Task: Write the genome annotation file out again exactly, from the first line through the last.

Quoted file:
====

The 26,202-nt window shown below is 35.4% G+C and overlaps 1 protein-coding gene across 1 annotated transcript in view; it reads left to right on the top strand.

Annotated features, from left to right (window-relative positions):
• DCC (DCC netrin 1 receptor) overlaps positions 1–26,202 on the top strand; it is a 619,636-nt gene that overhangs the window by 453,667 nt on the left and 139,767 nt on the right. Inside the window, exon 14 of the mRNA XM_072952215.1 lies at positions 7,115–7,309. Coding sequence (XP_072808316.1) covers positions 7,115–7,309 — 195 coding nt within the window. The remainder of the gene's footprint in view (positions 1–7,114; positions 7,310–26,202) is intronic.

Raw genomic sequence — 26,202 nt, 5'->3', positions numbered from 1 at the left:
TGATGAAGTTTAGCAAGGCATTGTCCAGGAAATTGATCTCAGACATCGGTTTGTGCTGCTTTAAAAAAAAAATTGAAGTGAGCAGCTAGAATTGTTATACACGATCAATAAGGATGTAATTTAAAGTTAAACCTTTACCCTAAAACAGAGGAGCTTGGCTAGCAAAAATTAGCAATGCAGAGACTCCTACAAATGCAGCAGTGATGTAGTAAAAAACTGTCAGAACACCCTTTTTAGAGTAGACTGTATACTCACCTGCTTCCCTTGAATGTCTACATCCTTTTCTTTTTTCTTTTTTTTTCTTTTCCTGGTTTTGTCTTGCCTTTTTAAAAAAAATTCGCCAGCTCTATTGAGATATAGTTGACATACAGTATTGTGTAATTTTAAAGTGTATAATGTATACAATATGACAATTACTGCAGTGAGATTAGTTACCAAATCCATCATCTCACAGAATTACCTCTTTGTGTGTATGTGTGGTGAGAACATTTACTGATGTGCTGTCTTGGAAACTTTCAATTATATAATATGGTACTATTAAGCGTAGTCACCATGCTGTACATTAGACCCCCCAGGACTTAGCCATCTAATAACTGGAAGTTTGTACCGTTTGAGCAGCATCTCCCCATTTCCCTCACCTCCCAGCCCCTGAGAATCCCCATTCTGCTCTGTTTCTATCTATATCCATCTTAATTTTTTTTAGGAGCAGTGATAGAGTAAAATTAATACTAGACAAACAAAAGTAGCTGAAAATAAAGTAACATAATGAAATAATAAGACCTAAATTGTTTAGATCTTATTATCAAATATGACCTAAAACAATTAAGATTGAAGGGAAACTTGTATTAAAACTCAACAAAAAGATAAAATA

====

The 26,202-nt window shown below is 35.4% G+C and overlaps 1 protein-coding gene across 1 annotated transcript in view; it reads left to right on the top strand.

Annotated features, from left to right (window-relative positions):
• DCC (DCC netrin 1 receptor) overlaps positions 1–26,202 on the top strand; it is a 619,636-nt gene that overhangs the window by 453,667 nt on the left and 139,767 nt on the right. Inside the window, exon 14 of the mRNA XM_072952215.1 lies at positions 7,115–7,309. Coding sequence (XP_072808316.1) covers positions 7,115–7,309 — 195 coding nt within the window. The remainder of the gene's footprint in view (positions 1–7,114; positions 7,310–26,202) is intronic.

Raw genomic sequence — 26,202 nt, 5'->3', positions numbered from 1 at the left:
TGATGAAGTTTAGCAAGGCATTGTCCAGGAAATTGATCTCAGACATCGGTTTGTGCTGCTTTAAAAAAAAAATTGAAGTGAGCAGCTAGAATTGTTATACACGATCAATAAGGATGTAATTTAAAGTTAAACCTTTACCCTAAAACAGAGGAGCTTGGCTAGCAAAAATTAGCAATGCAGAGACTCCTACAAATGCAGCAGTGATGTAGTAAAAAACTGTCAGAACACCCTTTTTAGAGTAGACTGTATACTCACCTGCTTCCCTTGAATGTCTACATCCTTTTCTTTTTTCTTTTTTTTTCTTTTCCTGGTTTTGTCTTGCCTTTTTAAAAAAAATTCGCCAGCTCTATTGAGATATAGTTGACATACAGTATTGTGTAATTTTAAAGTGTATAATGTATACAATATGACAATTACTGCAGTGAGATTAGTTACCAAATCCATCATCTCACAGAATTACCTCTTTGTGTGTATGTGTGGTGAGAACATTTACTGATGTGCTGTCTTGGAAACTTTCAATTATATAATATGGTACTATTAAGCGTAGTCACCATGCTGTACATTAGACCCCCCAGGACTTAGCCATCTAATAACTGGAAGTTTGTACCGTTTGAGCAGCATCTCCCCATTTCCCTCACCTCCCAGCCCCTGAGAATCCCCATTCTGCTCTGTTTCTATCTATATCCATCTTAATTTTTTTTAGGAGCAGTGATAGAGTAAAATTAATACTAGACAAACAAAAGTAGCTGAAAATAAAGTAACATAATGAAATAATAAGACCTAAATTGTTTAGATCTTATTATCAAATATGACCTAAAACAATTAAGATTGAAGGGAAACTTGTATTAAAACTCAACAAAAAGATAAAATA